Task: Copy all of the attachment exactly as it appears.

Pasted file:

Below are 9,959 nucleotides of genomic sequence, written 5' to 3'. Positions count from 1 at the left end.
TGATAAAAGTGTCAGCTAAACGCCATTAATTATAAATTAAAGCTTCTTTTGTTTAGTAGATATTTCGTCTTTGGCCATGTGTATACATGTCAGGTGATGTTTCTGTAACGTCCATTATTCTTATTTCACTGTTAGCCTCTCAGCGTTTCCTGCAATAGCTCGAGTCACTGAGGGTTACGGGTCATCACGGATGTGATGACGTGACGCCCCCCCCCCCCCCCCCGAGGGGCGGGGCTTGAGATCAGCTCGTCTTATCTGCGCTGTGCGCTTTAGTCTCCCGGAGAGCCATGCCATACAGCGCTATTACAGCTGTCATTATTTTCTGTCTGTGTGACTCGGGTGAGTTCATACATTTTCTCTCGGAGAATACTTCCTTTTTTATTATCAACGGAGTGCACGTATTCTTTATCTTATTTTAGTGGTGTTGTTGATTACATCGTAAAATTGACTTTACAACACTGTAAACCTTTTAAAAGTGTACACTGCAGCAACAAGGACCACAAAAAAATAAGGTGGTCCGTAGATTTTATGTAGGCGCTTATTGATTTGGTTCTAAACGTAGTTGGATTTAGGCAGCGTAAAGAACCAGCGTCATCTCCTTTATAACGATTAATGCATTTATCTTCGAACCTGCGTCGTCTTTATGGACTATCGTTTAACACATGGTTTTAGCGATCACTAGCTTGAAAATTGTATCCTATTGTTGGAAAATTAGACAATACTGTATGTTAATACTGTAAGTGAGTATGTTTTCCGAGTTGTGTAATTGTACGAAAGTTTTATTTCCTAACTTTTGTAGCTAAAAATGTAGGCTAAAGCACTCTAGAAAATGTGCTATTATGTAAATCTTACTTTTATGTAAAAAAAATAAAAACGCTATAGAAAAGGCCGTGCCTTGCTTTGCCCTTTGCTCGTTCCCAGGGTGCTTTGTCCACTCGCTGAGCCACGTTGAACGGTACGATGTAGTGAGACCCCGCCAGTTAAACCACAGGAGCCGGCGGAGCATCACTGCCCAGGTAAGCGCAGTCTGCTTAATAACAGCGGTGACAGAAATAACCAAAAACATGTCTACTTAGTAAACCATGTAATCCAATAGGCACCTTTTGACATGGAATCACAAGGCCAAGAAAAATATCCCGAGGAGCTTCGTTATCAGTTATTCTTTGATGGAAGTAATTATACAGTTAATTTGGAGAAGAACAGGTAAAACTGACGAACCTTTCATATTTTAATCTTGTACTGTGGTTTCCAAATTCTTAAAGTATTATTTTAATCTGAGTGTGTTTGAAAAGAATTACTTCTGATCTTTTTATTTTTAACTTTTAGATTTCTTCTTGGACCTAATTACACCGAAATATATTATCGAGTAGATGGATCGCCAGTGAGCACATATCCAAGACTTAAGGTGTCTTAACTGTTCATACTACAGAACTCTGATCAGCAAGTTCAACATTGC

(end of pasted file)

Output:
Below are 9,959 nucleotides of genomic sequence, written 5' to 3'. Positions count from 1 at the left end.
TGATAAAAGTGTCAGCTAAACGCCATTAATTATAAATTAAAGCTTCTTTTGTTTAGTAGATATTTCGTCTTTGGCCATGTGTATACATGTCAGGTGATGTTTCTGTAACGTCCATTATTCTTATTTCACTGTTAGCCTCTCAGCGTTTCCTGCAATAGCTCGAGTCACTGAGGGTTACGGGTCATCACGGATGTGATGACGTGACGCCCCCCCCCCCCCCCCCGAGGGGCGGGGCTTGAGATCAGCTCGTCTTATCTGCGCTGTGCGCTTTAGTCTCCCGGAGAGCCATGCCATACAGCGCTATTACAGCTGTCATTATTTTCTGTCTGTGTGACTCGGGTGAGTTCATACATTTTCTCTCGGAGAATACTTCCTTTTTTATTATCAACGGAGTGCACGTATTCTTTATCTTATTTTAGTGGTGTTGTTGATTACATCGTAAAATTGACTTTACAACACTGTAAACCTTTTAAAAGTGTACACTGCAGCAACAAGGACCACAAAAAAATAAGGTGGTCCGTAGATTTTATGTAGGCGCTTATTGATTTGGTTCTAAACGTAGTTGGATTTAGGCAGCGTAAAGAACCAGCGTCATCTCCTTTATAACGATTAATGCATTTATCTTCGAACCTGCGTCGTCTTTATGGACTATCGTTTAACACATGGTTTTAGCGATCACTAGCTTGAAAATTGTATCCTATTGTTGGAAAATTAGACAATACTGTATGTTAATACTGTAAGTGAGTATGTTTTCCGAGTTGTGTAATTGTACGAAAGTTTTATTTCCTAACTTTTGTAGCTAAAAATGTAGGCTAAAGCACTCTAGAAAATGTGCTATTATGTAAATCTTACTTTTATGTAAAAAAAATAAAAACGCTATAGAAAAGGCCGTGCCTTGCTTTGCCCTTTGCTCGTTCCCAGGGTGCTTTGTCCACTCGCTGAGCCACGTTGAACGGTACGATGTAGTGAGACCCCGCCAGTTAAACCACAGGAGCCGGCGGAGCATCACTGCCCAGGTAAGCGCAGTCTGCTTAATAACAGCGGTGACAGAAATAACCAAAAACATGTCTACTTAGTAAACCATGTAATCCAATAGGCACCTTTTGACATGGAATCACAAGGCCAAGAAAAATATCCCGAGGAGCTTCGTTATCAGTTATTCTTTGATGGAAGTAATTATACAGTTAATTTGGAGAAGAACAGGTAAAACTGACGAACCTTTCATATTTTAATCTTGTACTGTGGTTTCCAAATTCTTAAAGTATTATTTTAATCTGAGTGTGTTTGAAAAGAATTACTTCTGATCTTTTTATTTTTAACTTTTAGATTTCTTCTTGGACCTAATTACACCGAAATATATTATCGAGTAGATGGATCGCCAGTGAGCACATATCCAAGACTTAAGGTGTCTTAACTGTTCATACTACAGAACTCTGATCAGCAAGTTCAACATTGC